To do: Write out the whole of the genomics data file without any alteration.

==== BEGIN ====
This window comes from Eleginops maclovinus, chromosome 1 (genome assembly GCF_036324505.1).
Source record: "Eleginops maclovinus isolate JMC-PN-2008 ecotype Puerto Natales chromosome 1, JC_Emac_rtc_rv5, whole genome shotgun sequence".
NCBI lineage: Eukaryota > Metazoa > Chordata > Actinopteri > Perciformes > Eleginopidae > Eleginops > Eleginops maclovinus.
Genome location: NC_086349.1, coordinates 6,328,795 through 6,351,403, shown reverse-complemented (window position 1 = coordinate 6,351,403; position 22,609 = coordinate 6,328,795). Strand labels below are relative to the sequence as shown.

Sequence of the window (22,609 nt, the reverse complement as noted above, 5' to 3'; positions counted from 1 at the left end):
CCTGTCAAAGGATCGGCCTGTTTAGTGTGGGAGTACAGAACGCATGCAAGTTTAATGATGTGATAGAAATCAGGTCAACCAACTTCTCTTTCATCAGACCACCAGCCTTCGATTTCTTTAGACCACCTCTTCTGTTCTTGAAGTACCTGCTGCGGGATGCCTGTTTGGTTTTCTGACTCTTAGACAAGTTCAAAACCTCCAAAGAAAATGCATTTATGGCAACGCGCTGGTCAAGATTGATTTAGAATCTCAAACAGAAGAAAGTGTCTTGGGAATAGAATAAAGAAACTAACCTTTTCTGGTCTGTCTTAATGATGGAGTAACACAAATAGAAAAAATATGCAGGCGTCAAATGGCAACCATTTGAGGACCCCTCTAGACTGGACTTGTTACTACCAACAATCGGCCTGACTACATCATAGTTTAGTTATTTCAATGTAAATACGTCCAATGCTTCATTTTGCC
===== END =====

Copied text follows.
This window comes from Eleginops maclovinus, chromosome 1 (genome assembly GCF_036324505.1).
Source record: "Eleginops maclovinus isolate JMC-PN-2008 ecotype Puerto Natales chromosome 1, JC_Emac_rtc_rv5, whole genome shotgun sequence".
NCBI lineage: Eukaryota > Metazoa > Chordata > Actinopteri > Perciformes > Eleginopidae > Eleginops > Eleginops maclovinus.
Genome location: NC_086349.1, coordinates 6,328,795 through 6,351,403, shown reverse-complemented (window position 1 = coordinate 6,351,403; position 22,609 = coordinate 6,328,795). Strand labels below are relative to the sequence as shown.

Sequence of the window (22,609 nt, the reverse complement as noted above, 5' to 3'; positions counted from 1 at the left end):
CCTGTCAAAGGATCGGCCTGTTTAGTGTGGGAGTACAGAACGCATGCAAGTTTAATGATGTGATAGAAATCAGGTCAACCAACTTCTCTTTCATCAGACCACCAGCCTTCGATTTCTTTAGACCACCTCTTCTGTTCTTGAAGTACCTGCTGCGGGATGCCTGTTTGGTTTTCTGACTCTTAGACAAGTTCAAAACCTCCAAAGAAAATGCATTTATGGCAACGCGCTGGTCAAGATTGATTTAGAATCTCAAACAGAAGAAAGTGTCTTGGGAATAGAATAAAGAAACTAACCTTTTCTGGTCTGTCTTAATGATGGAGTAACACAAATAGAAAAAATATGCAGGCGTCAAATGGCAACCATTTGAGGACCCCTCTAGACTGGACTTGTTACTACCAACAATCGGCCTGACTACATCATAGTTTAGTTATTTCAATGTAAATACGTCCAATGCTTCATTTTGCC